* C$ ends slightly higher at 96.85 U.S. cents
* Bonds sag as world recovery hopes rise (Adds details)
TORONTO, June 14 (Reuters) - The Canadian dollar backed off a four-week high but finished firmer against the U.S. currency on Monday, aided by stronger energy prices.
Early support took the currency to C$1.0225 to the U.S. dollar, or 97.80 U.S. cents, a high last reached on May 14, as oil prices rose to just shy of $76 a barrel, while natural gas soared more than 5 percent. [O/R]
"The Canadian dollar continues to trade with some beneficial influence off the back of stronger energy pricing, particularly natural gas," said Jack Spitz, managing director of foreign exchange at National Bank Financial.
The currency pared gains halfway through the session, along with the euro, after Moody's cut Greece's credit rating to junk status and said the country faced substantial risks. The downgrade had been anticipated by market players, and that cushioned the euro's retreat. [ID:nWNA3381].
"All things being equal, the euro's ability to sustain news like this actually speaks quite well and could contribute to more euro gains," Spitz said. "That in itself could contribute to better offers in dollar/Canada."
The Canadian dollar finished at C$1.0325 to the U.S. dollar, or 96.85 U.S. cents, up from C$1.0338 to the U.S. dollar, or 96.73 U.S. cents, at Friday's close.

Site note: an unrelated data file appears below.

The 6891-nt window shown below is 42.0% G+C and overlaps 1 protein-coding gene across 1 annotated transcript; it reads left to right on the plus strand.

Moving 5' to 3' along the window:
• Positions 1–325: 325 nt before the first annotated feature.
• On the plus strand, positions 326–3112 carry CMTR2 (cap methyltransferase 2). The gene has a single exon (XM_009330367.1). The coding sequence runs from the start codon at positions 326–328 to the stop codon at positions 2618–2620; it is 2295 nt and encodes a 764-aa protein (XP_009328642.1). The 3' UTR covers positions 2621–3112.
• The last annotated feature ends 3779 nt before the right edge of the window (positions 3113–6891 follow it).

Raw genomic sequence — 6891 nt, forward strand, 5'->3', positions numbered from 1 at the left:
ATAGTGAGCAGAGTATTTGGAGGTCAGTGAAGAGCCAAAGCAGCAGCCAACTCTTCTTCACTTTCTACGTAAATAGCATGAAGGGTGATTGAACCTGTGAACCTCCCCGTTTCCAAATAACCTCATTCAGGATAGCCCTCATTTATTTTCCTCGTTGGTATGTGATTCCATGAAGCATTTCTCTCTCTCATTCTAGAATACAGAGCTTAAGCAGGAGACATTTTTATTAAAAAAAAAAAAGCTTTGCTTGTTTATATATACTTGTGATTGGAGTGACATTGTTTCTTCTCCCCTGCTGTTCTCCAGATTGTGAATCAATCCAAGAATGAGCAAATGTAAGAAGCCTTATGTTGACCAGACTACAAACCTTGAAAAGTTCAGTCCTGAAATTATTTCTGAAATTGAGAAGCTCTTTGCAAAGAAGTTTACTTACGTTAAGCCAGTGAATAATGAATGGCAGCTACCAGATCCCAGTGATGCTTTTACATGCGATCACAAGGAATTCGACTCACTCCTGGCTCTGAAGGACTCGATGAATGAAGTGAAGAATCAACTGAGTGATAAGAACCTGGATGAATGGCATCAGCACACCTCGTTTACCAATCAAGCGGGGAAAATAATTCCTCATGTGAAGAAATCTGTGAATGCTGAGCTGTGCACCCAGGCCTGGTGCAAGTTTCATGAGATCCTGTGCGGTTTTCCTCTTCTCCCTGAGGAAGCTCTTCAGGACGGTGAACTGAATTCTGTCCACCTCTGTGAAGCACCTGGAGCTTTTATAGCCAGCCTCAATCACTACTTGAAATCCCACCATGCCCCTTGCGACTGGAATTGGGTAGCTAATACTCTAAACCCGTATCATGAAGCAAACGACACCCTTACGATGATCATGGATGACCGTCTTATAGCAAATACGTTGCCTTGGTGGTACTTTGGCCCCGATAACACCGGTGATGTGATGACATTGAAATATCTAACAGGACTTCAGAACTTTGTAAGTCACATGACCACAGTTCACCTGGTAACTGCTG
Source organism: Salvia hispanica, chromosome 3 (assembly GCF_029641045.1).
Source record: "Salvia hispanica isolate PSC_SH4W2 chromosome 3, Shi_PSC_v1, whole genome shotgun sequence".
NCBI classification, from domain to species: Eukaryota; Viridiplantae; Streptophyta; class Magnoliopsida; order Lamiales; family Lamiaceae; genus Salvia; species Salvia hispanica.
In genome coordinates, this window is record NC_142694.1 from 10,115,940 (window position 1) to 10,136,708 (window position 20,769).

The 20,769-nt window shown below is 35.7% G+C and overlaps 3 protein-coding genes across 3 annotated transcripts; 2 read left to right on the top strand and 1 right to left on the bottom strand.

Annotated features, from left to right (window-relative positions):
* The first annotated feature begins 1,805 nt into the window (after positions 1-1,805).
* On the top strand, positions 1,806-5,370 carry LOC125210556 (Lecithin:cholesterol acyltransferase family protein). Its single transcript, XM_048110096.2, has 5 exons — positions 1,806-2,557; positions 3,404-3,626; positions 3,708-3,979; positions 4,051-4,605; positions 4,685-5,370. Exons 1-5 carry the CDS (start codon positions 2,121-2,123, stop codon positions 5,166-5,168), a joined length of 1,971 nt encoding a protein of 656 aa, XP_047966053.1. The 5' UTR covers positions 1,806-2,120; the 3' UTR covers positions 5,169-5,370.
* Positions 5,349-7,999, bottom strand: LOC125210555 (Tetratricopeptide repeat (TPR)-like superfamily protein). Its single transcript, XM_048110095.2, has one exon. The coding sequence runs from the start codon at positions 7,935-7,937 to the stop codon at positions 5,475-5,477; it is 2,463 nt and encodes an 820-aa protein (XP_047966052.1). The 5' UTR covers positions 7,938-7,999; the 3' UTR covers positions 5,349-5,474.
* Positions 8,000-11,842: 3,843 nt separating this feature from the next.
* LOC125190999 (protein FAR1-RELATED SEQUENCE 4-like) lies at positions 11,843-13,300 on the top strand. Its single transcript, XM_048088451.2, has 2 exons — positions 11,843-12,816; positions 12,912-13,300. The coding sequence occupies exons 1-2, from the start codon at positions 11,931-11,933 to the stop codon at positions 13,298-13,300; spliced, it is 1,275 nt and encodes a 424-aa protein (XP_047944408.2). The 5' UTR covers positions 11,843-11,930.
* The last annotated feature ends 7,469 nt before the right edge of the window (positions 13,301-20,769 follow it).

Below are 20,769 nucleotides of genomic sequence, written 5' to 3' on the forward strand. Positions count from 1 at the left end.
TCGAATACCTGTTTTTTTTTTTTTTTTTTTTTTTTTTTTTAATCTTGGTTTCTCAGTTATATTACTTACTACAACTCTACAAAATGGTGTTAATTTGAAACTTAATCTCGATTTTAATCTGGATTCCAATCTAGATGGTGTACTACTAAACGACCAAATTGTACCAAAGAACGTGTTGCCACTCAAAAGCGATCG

Some strong data has underscored recent optimism about the world economic recovery: Euro zone industrial output in April surged year-on-year more than in any month in almost two decades, figures on Monday showed, while Chinese export data last week signaled robust global demand. [ID:nLDE65D0YC]
Positive sentiment also flowed from comments by St. Louis Federal Reserve Bank President James Bullard, who said the global recovery under way was unlikely to be thrown off course by events in Europe or by the unlikely bursting of an asset bubble in China. [ID:nTOE65D04O]
BONDS FALL HARD
Canadian bond prices fell as dimming worries about the world's economic health pushed investors out of safe haven assets such as government debt.
"There's been no new bad news," said Sheldon Dong, fixed income analyst at TD Waterhouse Private Investment. "That's why the risk-on trade is coming back on."
Greece's downgrade, although expected by market players, was felt most in equity markets, which sold off from session highs. Toronto's main index finished little changed. [.TO]
The two-year government bondwas off 7 Canadian cents to yield 1.818 percent, while the 10-year bond sagged 30 Canadian cents to yield 3.440 percent.
Canadian bonds underperformed U.S. issues across most of the yield curve. The 10-year Canadian yield was 17.1 basis points above its U.S. counterpart, down from about 17.6 basis points on Friday. (Reporting by Ka Yan Ng; editing by Peter Galloway)
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